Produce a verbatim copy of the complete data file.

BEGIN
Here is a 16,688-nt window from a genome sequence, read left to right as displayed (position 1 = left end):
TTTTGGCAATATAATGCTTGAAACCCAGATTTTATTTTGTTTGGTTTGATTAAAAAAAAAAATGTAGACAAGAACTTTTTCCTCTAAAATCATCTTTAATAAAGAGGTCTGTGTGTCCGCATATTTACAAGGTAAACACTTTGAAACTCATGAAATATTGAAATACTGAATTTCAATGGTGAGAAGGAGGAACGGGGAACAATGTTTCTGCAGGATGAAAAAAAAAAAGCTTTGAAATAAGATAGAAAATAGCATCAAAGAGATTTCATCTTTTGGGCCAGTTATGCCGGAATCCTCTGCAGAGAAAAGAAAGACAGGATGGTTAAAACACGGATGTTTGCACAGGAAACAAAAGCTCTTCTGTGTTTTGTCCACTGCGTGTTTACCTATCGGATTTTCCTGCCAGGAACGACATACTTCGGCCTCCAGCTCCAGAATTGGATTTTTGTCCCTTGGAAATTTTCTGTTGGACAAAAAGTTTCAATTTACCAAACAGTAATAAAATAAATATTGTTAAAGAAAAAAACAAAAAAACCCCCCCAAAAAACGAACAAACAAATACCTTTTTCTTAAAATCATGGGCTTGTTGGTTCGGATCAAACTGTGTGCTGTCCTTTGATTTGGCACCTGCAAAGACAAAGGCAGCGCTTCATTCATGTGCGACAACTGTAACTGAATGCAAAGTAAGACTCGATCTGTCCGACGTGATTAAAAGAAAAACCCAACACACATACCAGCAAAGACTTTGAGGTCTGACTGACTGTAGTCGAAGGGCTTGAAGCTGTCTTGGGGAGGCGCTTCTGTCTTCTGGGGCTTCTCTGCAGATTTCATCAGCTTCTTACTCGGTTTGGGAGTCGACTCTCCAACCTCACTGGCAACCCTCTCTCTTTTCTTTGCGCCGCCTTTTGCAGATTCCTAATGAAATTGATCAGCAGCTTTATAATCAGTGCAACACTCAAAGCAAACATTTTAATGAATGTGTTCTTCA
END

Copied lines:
Here is a 16,688-nt window from a genome sequence, read left to right as displayed (position 1 = left end):
TTTTGGCAATATAATGCTTGAAACCCAGATTTTATTTTGTTTGGTTTGATTAAAAAAAAAAATGTAGACAAGAACTTTTTCCTCTAAAATCATCTTTAATAAAGAGGTCTGTGTGTCCGCATATTTACAAGGTAAACACTTTGAAACTCATGAAATATTGAAATACTGAATTTCAATGGTGAGAAGGAGGAACGGGGAACAATGTTTCTGCAGGATGAAAAAAAAAAAGCTTTGAAATAAGATAGAAAATAGCATCAAAGAGATTTCATCTTTTGGGCCAGTTATGCCGGAATCCTCTGCAGAGAAAAGAAAGACAGGATGGTTAAAACACGGATGTTTGCACAGGAAACAAAAGCTCTTCTGTGTTTTGTCCACTGCGTGTTTACCTATCGGATTTTCCTGCCAGGAACGACATACTTCGGCCTCCAGCTCCAGAATTGGATTTTTGTCCCTTGGAAATTTTCTGTTGGACAAAAAGTTTCAATTTACCAAACAGTAATAAAATAAATATTGTTAAAGAAAAAAACAAAAAAACCCCCCCAAAAAACGAACAAACAAATACCTTTTTCTTAAAATCATGGGCTTGTTGGTTCGGATCAAACTGTGTGCTGTCCTTTGATTTGGCACCTGCAAAGACAAAGGCAGCGCTTCATTCATGTGCGACAACTGTAACTGAATGCAAAGTAAGACTCGATCTGTCCGACGTGATTAAAAGAAAAACCCAACACACATACCAGCAAAGACTTTGAGGTCTGACTGACTGTAGTCGAAGGGCTTGAAGCTGTCTTGGGGAGGCGCTTCTGTCTTCTGGGGCTTCTCTGCAGATTTCATCAGCTTCTTACTCGGTTTGGGAGTCGACTCTCCAACCTCACTGGCAACCCTCTCTCTTTTCTTTGCGCCGCCTTTTGCAGATTCCTAATGAAATTGATCAGCAGCTTTATAATCAGTGCAACACTCAAAGCAAACATTTTAATGAATGTGTTCTTCA